Subject(s)
Cell Nucleus/metabolism , Nucleocapsid Proteins/chemistry , Nucleocapsid Proteins/metabolism , Torovirus/physiology , Amino Acid Sequence , Animals , Cell Line , Cell Nucleolus/metabolism , Cytoplasm/metabolism , Humans , Mutation , Nuclear Export Signals , Nuclear Localization Signals , Nucleocapsid Proteins/genetics , Recombinant Fusion Proteins/chemistry , Recombinant Fusion Proteins/genetics , Recombinant Fusion Proteins/metabolism , Torovirus/growth & development , Torovirus/metabolism , Virus Replication/genetics
10.
Biol Direct ; 15(1): 19, 2020 10 16.
Article in English | MEDLINE | ID: covidwho-874053

ABSTRACT

The spike glycoprotein of the SARS-CoV-2 virus, which causes COVID-19, has attracted attention for its vaccine potential and binding capacity to host cell surface receptors. Much of this research focus has centered on the ectodomain of the spike protein. The ectodomain is anchored to a transmembrane region, followed by a cytoplasmic tail. Here we report a distant sequence similarity between the cysteine-rich cytoplasmic tail of the coronavirus spike protein and the hepcidin protein that is found in humans and other vertebrates. Hepcidin is thought to be the key regulator of iron metabolism in humans through its inhibition of the iron-exporting protein ferroportin. An implication of this preliminary observation is to suggest a potential route of investigation in the coronavirus research field making use of an already-established literature on the interplay of local and systemic iron regulation, cytokine-mediated inflammatory processes, respiratory infections and the hepcidin protein. The question of possible homology and an evolutionary connection between the viral spike protein and hepcidin is not assessed in this report, but some scenarios for its study are discussed.


Subject(s)
COVID-19/virology , Hepcidins/genetics , Iron/metabolism , Spike Glycoprotein, Coronavirus/genetics , Animals , Cation Transport Proteins/metabolism , Cysteine/chemistry , Cytokines/metabolism , Cytoplasm/metabolism , Hepcidins/chemistry , Humans , Hypoxia , Inflammation , Interleukin-6/metabolism , Pandemics , Protein Domains , Protein Processing, Post-Translational , SARS-CoV-2 , Sequence Alignment , Spike Glycoprotein, Coronavirus/chemistry , Tetraodontiformes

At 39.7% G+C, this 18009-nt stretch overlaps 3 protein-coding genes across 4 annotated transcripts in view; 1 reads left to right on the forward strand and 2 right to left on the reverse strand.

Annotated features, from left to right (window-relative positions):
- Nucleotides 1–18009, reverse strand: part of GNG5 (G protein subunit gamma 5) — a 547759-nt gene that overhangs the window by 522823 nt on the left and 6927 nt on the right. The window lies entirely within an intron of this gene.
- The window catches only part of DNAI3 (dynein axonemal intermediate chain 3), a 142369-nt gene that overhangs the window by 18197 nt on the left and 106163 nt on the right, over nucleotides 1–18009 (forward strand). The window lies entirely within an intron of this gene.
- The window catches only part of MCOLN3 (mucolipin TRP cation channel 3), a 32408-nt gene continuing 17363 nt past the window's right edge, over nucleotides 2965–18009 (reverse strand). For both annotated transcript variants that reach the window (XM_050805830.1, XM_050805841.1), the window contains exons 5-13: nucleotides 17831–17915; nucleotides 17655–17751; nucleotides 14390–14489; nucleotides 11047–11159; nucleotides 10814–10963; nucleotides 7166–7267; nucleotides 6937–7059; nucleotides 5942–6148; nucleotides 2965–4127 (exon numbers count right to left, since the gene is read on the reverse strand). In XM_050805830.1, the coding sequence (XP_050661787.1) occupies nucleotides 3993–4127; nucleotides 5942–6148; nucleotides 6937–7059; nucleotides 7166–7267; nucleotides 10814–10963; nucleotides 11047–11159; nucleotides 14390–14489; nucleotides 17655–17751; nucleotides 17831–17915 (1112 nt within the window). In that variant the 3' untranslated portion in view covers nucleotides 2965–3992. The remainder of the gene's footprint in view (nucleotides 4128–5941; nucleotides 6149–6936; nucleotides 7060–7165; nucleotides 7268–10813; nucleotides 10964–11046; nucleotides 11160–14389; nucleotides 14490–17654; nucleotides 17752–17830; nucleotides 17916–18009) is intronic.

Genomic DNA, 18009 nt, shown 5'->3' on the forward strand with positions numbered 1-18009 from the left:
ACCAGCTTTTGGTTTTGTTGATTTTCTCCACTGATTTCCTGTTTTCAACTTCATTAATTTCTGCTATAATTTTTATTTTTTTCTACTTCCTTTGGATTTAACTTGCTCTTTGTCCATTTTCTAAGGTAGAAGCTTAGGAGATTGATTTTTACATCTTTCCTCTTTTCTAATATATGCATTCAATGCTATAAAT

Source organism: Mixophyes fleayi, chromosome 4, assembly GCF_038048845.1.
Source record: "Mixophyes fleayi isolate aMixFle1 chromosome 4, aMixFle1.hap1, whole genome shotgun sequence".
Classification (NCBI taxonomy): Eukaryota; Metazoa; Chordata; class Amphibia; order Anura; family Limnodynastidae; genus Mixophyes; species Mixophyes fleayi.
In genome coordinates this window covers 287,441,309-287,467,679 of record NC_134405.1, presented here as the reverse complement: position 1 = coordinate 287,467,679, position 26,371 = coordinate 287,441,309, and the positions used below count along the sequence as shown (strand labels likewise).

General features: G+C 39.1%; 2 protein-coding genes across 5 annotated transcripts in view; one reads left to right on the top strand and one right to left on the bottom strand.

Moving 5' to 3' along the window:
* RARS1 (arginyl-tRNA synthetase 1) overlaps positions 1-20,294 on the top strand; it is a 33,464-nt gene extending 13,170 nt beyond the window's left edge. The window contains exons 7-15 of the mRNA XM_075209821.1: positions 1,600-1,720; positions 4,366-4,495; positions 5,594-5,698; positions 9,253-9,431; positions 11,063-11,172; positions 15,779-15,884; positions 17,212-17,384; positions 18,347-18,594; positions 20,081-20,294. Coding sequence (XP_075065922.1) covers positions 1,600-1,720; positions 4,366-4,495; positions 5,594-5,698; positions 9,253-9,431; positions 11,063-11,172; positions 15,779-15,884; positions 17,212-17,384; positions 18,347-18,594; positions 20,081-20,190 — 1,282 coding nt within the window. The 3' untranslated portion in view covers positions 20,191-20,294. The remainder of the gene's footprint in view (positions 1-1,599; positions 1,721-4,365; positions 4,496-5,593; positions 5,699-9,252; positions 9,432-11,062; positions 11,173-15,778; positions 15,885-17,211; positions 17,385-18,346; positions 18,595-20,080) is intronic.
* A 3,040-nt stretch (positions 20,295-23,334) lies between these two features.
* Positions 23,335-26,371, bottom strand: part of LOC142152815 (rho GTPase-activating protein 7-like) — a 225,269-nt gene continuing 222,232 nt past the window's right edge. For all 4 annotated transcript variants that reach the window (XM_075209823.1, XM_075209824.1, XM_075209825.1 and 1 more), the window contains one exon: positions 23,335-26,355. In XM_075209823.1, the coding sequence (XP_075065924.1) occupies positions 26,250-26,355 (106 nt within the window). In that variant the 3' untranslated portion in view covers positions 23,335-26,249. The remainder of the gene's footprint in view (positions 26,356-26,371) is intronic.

11.
Med Hypotheses ; 143: 110197, 2020 Oct.
Article in English | MEDLINE | ID: covidwho-716873

ABSTRACT

Coronavirus disease 2019 (COVID-19) may have a metabolic origin given strong links with risk factors such as lipids and glucose and co-morbidities such as obesity and type 2 diabetes mellitus. The severe acute respiratory syndrome coronavirus 2 (SARS-CoV-2) spike protein mediates viral cellular entry via the ACE2 receptor. The cytoplasmic tail of this spike protein is heavily palmitoylated. Emerging studies suggest that SARS-CoV-2 alters lipid metabolism in the lung epithelial cells by modulating peroxisome proliferator-activated receptor alpha (PPARα), possibly contributing to lipotoxicity, inflammation and untoward respiratory effects. Disruption of this process may affect palmitoylation of SARS-CoV spike protein and thus infectivity and viral assembly. COVID-19 is also increasingly being recognized as a vascular disease, with several studies noting prominent systemic endothelial dysfunction. The pathogenesis of endothelial dysfunction may also be linked to COVID-19-mediated metabolic and inflammatory effects. Herein, exercise will be compared to fenofibrate as a possible therapeutic strategy to bolster resilience against (and help manage recovery from) COVID-19. This paper will explore the hypothesis that exercise may be a useful adjuvant in a setting of COVID-19 management/rehabilitation due to its effects on PPARα and vascular endothelial function.


Subject(s)
Coronavirus Infections/therapy , Exercise Therapy/methods , PPAR alpha/metabolism , Pneumonia, Viral/therapy , Spike Glycoprotein, Coronavirus/metabolism , Betacoronavirus , COVID-19 , Comorbidity , Coronavirus Infections/drug therapy , Cytoplasm/metabolism , Diabetes Mellitus, Type 2/complications , Exercise , Fenofibrate/chemistry , Humans , Inflammation , Lipid Metabolism , Lipoylation , Lung/metabolism , Obesity/complications , Pandemics , SARS-CoV-2